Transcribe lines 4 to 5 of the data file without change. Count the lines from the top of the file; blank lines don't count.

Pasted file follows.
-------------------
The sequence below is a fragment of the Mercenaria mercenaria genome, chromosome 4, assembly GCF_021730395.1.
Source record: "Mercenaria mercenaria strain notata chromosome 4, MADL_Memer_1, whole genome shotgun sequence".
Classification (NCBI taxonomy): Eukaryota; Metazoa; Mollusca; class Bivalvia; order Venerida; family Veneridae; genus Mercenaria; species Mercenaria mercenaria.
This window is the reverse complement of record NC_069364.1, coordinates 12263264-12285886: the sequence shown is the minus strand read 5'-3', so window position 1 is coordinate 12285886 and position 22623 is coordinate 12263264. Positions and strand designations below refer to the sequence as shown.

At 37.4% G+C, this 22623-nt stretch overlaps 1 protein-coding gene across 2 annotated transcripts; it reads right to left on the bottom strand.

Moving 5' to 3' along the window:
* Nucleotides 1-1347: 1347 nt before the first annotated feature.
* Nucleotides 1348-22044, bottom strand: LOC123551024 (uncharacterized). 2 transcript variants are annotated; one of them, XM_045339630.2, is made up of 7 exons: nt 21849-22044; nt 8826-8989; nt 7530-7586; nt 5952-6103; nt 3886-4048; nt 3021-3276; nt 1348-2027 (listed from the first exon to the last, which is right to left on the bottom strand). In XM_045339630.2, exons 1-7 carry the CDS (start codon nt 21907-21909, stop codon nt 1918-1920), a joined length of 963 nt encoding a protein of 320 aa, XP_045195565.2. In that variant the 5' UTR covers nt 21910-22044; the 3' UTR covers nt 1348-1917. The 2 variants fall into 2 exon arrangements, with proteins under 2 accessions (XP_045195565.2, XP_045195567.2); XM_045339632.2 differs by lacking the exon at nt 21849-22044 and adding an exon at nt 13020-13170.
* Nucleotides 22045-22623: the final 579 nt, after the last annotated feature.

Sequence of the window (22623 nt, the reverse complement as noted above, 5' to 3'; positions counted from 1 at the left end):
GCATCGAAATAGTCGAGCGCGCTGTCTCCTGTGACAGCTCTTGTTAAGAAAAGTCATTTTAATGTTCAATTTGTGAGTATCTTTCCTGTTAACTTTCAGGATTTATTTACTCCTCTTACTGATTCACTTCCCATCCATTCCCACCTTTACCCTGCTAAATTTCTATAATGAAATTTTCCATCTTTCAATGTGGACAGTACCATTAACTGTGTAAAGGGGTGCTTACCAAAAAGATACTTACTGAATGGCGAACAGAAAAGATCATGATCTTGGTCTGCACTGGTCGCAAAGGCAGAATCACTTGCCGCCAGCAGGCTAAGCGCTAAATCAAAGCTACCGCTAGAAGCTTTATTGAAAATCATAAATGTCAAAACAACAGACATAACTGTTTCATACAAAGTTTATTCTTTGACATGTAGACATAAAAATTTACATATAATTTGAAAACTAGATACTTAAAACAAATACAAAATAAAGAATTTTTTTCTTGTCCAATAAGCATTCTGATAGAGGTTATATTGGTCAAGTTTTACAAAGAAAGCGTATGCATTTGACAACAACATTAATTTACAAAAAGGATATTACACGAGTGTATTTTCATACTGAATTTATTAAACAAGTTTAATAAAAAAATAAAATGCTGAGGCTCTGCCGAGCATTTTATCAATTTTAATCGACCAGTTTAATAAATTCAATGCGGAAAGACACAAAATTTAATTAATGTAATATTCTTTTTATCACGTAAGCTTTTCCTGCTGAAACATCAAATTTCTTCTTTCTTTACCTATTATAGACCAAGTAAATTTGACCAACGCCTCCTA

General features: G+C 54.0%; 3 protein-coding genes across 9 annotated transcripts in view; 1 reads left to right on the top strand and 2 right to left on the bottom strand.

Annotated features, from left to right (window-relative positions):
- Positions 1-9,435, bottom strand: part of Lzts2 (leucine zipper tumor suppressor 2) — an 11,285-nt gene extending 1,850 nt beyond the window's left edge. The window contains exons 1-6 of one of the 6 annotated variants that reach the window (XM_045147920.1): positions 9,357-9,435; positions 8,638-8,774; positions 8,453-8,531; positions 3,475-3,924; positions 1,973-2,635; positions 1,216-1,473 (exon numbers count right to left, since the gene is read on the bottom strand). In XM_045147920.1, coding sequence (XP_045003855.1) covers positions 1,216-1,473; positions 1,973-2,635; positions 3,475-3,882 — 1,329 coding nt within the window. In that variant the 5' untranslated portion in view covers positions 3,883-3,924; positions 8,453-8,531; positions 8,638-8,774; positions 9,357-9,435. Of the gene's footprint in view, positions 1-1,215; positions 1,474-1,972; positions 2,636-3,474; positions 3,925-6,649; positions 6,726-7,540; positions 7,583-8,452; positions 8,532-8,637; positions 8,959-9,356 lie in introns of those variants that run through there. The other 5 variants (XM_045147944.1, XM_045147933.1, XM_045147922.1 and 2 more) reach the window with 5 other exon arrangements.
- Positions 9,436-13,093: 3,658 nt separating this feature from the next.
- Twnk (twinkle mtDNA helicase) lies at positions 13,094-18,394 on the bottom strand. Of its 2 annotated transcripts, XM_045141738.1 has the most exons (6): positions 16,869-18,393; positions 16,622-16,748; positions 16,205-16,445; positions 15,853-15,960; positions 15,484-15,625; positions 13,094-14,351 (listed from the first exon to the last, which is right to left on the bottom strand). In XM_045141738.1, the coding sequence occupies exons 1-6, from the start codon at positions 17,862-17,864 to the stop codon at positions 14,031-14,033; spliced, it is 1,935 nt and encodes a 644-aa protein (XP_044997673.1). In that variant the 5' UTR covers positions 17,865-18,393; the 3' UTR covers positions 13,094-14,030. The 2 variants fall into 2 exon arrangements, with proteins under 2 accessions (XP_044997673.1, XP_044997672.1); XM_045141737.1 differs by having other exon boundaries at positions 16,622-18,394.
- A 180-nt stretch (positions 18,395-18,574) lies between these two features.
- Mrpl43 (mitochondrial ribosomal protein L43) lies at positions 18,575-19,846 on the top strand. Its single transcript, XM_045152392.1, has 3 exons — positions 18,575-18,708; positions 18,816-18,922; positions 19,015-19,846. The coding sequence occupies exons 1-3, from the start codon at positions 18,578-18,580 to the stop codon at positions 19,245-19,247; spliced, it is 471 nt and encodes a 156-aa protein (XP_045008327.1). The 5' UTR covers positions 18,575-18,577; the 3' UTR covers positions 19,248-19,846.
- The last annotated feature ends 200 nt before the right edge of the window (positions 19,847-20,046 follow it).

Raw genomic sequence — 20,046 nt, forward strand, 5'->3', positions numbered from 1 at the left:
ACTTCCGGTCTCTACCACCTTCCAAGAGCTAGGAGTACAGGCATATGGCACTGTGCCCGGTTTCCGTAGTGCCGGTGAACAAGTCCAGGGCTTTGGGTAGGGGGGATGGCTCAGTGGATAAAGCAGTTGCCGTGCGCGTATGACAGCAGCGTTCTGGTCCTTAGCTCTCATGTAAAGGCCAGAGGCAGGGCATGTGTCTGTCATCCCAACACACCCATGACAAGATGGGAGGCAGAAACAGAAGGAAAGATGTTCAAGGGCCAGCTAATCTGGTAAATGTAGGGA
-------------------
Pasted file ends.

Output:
This window is the reverse complement of record NC_069364.1, coordinates 12263264-12285886: the sequence shown is the minus strand read 5'-3', so window position 1 is coordinate 12285886 and position 22623 is coordinate 12263264. Positions and strand designations below refer to the sequence as shown.

At 37.4% G+C, this 22623-nt stretch overlaps 1 protein-coding gene across 2 annotated transcripts; it reads right to left on the bottom strand.